Time components of circulatory transport from the lungs to a peripheral artery in humans
2006 (English)In: European Journal of Applied Physiology, ISSN 1439-6319, Vol. 97, no 1, 96-102 p.Article in journal (Refereed) Published
Blood gas changes occurring in the lung undergo delay and damping on their way to a peripheral artery sampling site. Knowledge of the time components of circulatory transfer is important for the understanding of respiratory control and cardiovascular reflexes in response to blood gas transients. Providing steady state with regard to V̇A/ Q̇ distribution, cardiac output and peripheral blood flow, the relationship between the time courses of small end-tidal and peripheral PO2 changes is determined by the transfer function of the interposed vascular segment. This transfer function, expressed as delay time TD and mean transit time (MTT), was measured in six well-trained subjects, allowing the calculation of arterial time-courses from end-tidal to the reverse. They were studied at rest and during four different dynamic leg exercise intensities in the supine posture. TD and MTT amounted to 15.8 ± 1.7 (mean ± SEM) and 18.3 ± 2.1 s at rest and were shortened to 7.7 ± 0.6 and 11.5 ± 1.8 s during exercise at 170 W. The shortening of TD and MTT did not appear to be simply an inverse function of cardiac output, suggesting that the shortening occurs in the central circulatory segment but not in the arm segment. © Springer-Verlag 2006.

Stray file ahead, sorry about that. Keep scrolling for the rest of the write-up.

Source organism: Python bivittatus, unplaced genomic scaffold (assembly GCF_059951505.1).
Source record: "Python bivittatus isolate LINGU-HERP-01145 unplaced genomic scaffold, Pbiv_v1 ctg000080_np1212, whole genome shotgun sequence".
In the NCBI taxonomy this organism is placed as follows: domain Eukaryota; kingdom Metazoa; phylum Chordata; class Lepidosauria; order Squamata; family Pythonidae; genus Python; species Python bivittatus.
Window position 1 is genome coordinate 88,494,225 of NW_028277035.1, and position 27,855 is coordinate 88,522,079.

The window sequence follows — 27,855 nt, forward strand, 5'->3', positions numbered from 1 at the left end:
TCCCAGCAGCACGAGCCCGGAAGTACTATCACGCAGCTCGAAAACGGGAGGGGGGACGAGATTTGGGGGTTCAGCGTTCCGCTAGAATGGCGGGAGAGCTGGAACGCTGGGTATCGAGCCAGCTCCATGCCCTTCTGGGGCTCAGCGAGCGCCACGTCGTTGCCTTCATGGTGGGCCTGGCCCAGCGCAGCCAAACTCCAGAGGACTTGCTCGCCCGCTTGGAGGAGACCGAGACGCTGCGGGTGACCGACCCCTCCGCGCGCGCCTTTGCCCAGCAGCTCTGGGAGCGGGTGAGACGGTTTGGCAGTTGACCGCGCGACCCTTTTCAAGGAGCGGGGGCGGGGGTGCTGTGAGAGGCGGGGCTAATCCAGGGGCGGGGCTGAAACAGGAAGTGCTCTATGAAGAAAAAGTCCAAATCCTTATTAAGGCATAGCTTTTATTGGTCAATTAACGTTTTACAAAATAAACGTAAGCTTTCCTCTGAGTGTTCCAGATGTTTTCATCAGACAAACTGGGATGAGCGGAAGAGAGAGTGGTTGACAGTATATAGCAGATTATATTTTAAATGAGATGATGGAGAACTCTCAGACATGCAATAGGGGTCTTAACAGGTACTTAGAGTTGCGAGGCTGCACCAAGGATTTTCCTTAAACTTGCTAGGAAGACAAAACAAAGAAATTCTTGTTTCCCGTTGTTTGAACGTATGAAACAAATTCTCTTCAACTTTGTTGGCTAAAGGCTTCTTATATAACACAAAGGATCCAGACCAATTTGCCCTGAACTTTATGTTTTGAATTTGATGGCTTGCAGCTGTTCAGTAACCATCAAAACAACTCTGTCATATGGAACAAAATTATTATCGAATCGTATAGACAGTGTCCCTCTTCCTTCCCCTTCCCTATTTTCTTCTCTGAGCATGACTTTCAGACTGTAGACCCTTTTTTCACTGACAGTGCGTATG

Place, publisher, year, edition, pages
2006. Vol. 97, no 1, 96-102 p.
Medical and Health Sciences
IdentifiersURN: urn:nbn:se:liu:diva-32555DOI: 10.1007/s00421-006-0144-6Local ID: 18468OAI: oai:DiVA.org:liu-32555DiVA: diva2:253378